What to Expect
If your infant or young child died unexpectedly, most likely an autopsy will be required. This is done in almost all cases in Massachusetts. We recognize the difficulty of this situation, but autopsies are important to understand if there were any underlying causes for your child's death. Please know that your child will be treated respectfully and the process will not prevent you from having a memorial service of your choosing.
Due to the post-autopsy process, it may take more than one year for you to receive the results from the autopsy. It is also important to note that the results and death certificate are typically not sent automatically and you will not be notified when they are done. A written request must be completed to obtain this information. Here at the Center, we can help you navigate this process. If you would like to discuss this process further, please contact us.
The sudden death of an infant or young child automatically triggers several investigations in Massachusetts, including those conducted by local and/or state police, the Department of Children and Families, and the Office of the Chief Medical Examiner. Each investigation is independent of one another, and you may be asked the same questions repeatedly. At this most difficult time, it can be an extraordinary challenge to participate in these required protocols. You have the right to ask questions and learn more, including whether you are entitled to receive any associated written reports. The Massachusetts Office of the Chief Medical Examiner can be contacted at (617) 267-6767.
There is no right or wrong choice when it comes to commemorating your child. Commemoration can happen at any time and in any way. Planning what feels right for you and your family should be done at your pace, and at the right time for you. If you choose to work with a funeral home, allow their compassionate staff to guide you in understanding your many options.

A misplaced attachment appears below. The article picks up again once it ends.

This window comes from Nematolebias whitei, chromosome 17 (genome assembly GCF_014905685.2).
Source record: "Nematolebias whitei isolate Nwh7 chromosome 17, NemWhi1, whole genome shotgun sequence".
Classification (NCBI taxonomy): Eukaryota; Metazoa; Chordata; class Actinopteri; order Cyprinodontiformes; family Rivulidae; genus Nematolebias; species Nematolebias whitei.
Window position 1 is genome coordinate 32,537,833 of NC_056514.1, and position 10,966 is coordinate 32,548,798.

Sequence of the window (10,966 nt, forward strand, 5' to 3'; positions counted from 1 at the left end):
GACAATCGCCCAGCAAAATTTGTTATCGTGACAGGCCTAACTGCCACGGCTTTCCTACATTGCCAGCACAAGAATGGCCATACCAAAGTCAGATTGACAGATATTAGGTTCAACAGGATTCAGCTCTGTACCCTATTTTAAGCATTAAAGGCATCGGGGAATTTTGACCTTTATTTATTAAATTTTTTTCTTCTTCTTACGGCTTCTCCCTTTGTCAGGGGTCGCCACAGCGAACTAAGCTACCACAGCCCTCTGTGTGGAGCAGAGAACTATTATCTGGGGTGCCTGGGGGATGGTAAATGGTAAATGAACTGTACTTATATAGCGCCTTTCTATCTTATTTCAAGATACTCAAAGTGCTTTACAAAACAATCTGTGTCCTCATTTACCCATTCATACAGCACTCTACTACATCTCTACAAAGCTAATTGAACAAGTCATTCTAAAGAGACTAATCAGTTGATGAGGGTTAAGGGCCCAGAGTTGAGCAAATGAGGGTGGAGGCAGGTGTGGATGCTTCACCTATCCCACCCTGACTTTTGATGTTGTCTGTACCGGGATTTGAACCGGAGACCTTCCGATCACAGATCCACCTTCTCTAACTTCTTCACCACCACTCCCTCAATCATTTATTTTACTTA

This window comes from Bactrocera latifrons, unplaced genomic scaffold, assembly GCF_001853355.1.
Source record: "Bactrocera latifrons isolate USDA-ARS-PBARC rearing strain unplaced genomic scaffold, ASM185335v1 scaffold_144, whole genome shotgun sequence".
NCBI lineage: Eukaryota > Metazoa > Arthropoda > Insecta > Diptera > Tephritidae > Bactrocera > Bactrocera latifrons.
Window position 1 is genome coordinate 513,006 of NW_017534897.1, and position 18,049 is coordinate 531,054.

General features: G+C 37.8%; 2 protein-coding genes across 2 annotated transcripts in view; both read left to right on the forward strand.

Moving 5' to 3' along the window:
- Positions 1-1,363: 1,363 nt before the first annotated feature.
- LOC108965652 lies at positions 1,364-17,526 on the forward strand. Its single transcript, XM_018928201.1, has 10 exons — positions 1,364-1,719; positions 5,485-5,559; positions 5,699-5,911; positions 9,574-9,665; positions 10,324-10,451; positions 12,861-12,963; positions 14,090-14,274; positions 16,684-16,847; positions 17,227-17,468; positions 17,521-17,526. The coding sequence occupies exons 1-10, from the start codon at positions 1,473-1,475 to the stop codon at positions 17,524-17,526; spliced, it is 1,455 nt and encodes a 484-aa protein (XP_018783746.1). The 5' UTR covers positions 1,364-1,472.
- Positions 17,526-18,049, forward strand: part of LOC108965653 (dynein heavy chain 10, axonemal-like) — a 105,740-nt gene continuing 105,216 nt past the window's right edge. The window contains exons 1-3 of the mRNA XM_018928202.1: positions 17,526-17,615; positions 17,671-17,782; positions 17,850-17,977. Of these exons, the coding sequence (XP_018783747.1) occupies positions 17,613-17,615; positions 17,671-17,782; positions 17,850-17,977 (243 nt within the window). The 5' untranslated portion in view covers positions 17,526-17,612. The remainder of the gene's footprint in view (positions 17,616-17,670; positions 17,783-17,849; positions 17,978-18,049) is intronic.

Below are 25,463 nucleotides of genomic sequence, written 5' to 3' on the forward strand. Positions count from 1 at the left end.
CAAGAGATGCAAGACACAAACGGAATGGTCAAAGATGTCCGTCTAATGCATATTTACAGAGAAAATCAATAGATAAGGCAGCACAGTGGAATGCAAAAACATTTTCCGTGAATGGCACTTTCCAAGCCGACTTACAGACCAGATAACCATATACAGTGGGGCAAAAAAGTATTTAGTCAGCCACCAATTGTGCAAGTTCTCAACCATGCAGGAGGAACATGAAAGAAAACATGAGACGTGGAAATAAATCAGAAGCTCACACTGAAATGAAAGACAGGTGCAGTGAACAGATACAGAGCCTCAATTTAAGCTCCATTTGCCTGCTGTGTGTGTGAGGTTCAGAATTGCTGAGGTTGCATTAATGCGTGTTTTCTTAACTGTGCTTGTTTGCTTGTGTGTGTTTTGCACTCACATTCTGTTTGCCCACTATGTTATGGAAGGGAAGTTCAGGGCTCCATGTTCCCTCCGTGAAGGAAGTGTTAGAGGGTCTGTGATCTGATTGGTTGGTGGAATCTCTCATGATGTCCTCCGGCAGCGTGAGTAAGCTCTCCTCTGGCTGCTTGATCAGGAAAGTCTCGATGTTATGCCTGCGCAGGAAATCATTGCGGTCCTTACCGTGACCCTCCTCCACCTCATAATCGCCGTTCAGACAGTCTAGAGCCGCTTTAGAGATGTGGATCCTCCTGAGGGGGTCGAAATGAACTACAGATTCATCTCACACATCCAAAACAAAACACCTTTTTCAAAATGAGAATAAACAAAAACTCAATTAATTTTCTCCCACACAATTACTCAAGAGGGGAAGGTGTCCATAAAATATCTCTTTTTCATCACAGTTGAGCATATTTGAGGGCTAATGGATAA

Commemoration is not a one-time event; you may find ways to commemorate your child for years to come.
Some families commemorate a loved one by having a special place where they may go each year. Others choose to integrate art, music, tattoos, jewelry, etc. as one form of expression.
If a decision is made not to hold a funeral service, as is the case with many stillbirths, a later memorial service can happen to facilitate both parents’ grief process and illustrate to relatives and friends the significance of the baby’s death.
The funeral does not need to take place in a funeral home. It is possible for it to occur in a church, your home, or another locational that may be comfortable for your family.
Depending on the age of the child, some parents are left with few memories or mementos. A service in which friends, relatives, teachers, or classmates are given an opportunity to express fond thoughts about the child may become a meaningful tribute.
Helping other family members
Surviving children are often considered the “forgotten mourners.” Suggest ways to include them in the planning of the service, as well as the service itself. Young children might want to place a drawing or a toy in the casket. Older children may have suggestions for music or poetry that would make the service more personal and meaningful for them; or they may want to say a few words in remembrance of a special sibling.
Grandparents not only feel the painful impact of the death of their grandchild, but also experience an immense feeling of helplessness at not being able to take the pain away from their own child. Remember to include them as well.